We recognize that, for many, one of the biggest losses in this pandemic is the loss of physical contact. There is no good substitute for a hug, a warm embrace, or crying on another’s shoulder. We suggest that if a hand to the shoulder would be helpful, try to stand behind or at the side of the grieving person to limit exposure to the virus that is spread when talking, crying, or coughing.

We also recognize that while anger is a normal grief reaction, it can be exacerbated during this time. Anger can reflect the feeling of the perceived loss of control that many are experiencing. Some are angry that this pandemic has wreaked havoc on their lives, that they've lost their jobs,  that their loved ones died, or died alone. Some, if they dare to admit it, may even be angry at whoever they believe is Divine. Anger and grief, if not given room for expression, can become destructive to one’s health and well-being. Talking to a trained chaplain or counselor can help with processing anger, emotions, or spiritual concerns.     

The inability to perform important rituals may be devastating and may prolong suffering for families and friends. Some practical ideas for acknowledging loss for yourself and others during the pandemic:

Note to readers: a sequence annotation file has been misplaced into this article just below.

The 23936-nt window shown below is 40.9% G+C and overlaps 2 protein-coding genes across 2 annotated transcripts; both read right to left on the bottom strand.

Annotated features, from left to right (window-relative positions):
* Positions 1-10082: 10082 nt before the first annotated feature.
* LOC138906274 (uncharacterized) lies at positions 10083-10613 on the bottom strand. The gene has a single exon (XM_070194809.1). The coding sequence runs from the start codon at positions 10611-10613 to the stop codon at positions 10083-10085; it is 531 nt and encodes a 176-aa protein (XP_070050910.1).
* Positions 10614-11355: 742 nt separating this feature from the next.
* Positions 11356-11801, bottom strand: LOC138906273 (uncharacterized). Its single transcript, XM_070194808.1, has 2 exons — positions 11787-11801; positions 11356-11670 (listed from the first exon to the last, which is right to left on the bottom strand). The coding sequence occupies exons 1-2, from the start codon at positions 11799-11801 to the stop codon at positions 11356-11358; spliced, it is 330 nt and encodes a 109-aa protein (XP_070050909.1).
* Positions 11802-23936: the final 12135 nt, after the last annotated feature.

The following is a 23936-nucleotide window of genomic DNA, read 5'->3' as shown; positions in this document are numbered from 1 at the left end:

• Create a social bubble. Quarantine pods, or bubbles, are the combination of a couple of isolated households, making one larger isolated unit. Essentially, it’s a slight expansion of one’s quarantined family.
  • Make and drop off a meal or coordinate a contact-less grocery delivery.
  • Send picture notes, cards, emails, video calls, regular phone calls.
  • Create or participate in a parade of remembrance or celebration of life (car parade to the cemetery or around bereaved family’s home), or funeral homes that offer drive-up services
  • Consider practices from traditions other than your own. For example, the Jewish tradition of leaving a decorated river rock at the gravesite of a friend or family member.
  • Do memory-making which includes locks of hair, pictures, thumbprints in the shape of the heart that can also be made by working with the funeral home after the embalming process. You can then have it made into a necklace or chain- done digitally. 
  • Create slideshows or memorial social media posts. Free online websites include never-gone.com or mykeeper.com
  • Zoom memorials involving organized storytelling and less of a religious service or both at different times. 
  • Participate in virtual support groups or counseling.
  • Write a letter of things you remember or things you wanted to say about the loved one 
  • Plant a memorial tree or flowers to keep the memory alive
  • The Six Honoring’s: guidelines for those suffering loss and tragedy that may assist people in processing and finding meaning in their continued living. 

Grief and loss changes who you are as a person, however finding ways to navigate the suffering can be helpful in moving forward. While COVID-19 has presented challenges to the normal ways we cope with grief, it is important to find alternative, creative ways to grieve and acknowledge the loss.